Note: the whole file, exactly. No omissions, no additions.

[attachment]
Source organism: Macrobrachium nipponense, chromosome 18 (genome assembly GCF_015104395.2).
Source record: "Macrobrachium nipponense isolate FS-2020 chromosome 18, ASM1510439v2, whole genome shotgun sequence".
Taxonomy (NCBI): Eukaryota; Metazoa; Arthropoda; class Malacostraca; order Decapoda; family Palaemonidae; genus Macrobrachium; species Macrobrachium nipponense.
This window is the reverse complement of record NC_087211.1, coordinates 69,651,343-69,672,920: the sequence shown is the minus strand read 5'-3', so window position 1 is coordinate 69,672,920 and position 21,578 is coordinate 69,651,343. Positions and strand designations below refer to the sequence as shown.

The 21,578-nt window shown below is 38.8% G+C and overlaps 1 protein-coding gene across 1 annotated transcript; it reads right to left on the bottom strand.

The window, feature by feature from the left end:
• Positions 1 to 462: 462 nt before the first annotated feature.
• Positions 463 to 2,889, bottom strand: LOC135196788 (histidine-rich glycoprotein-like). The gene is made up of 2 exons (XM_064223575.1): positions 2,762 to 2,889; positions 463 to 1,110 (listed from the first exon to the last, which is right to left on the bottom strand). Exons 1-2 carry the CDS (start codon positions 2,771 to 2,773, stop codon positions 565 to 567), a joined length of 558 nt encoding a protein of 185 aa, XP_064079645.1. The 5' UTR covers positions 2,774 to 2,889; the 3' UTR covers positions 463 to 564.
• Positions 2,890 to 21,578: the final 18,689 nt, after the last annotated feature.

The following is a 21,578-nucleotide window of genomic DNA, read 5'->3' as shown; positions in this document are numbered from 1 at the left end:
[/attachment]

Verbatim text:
Source organism: Macrobrachium nipponense, chromosome 18 (genome assembly GCF_015104395.2).
Source record: "Macrobrachium nipponense isolate FS-2020 chromosome 18, ASM1510439v2, whole genome shotgun sequence".
Taxonomy (NCBI): Eukaryota; Metazoa; Arthropoda; class Malacostraca; order Decapoda; family Palaemonidae; genus Macrobrachium; species Macrobrachium nipponense.
This window is the reverse complement of record NC_087211.1, coordinates 69,651,343-69,672,920: the sequence shown is the minus strand read 5'-3', so window position 1 is coordinate 69,672,920 and position 21,578 is coordinate 69,651,343. Positions and strand designations below refer to the sequence as shown.

The 21,578-nt window shown below is 38.8% G+C and overlaps 1 protein-coding gene across 1 annotated transcript; it reads right to left on the bottom strand.

The window, feature by feature from the left end:
• Positions 1 to 462: 462 nt before the first annotated feature.
• Positions 463 to 2,889, bottom strand: LOC135196788 (histidine-rich glycoprotein-like). The gene is made up of 2 exons (XM_064223575.1): positions 2,762 to 2,889; positions 463 to 1,110 (listed from the first exon to the last, which is right to left on the bottom strand). Exons 1-2 carry the CDS (start codon positions 2,771 to 2,773, stop codon positions 565 to 567), a joined length of 558 nt encoding a protein of 185 aa, XP_064079645.1. The 5' UTR covers positions 2,774 to 2,889; the 3' UTR covers positions 463 to 564.
• Positions 2,890 to 21,578: the final 18,689 nt, after the last annotated feature.

The following is a 21,578-nucleotide window of genomic DNA, read 5'->3' as shown; positions in this document are numbered from 1 at the left end: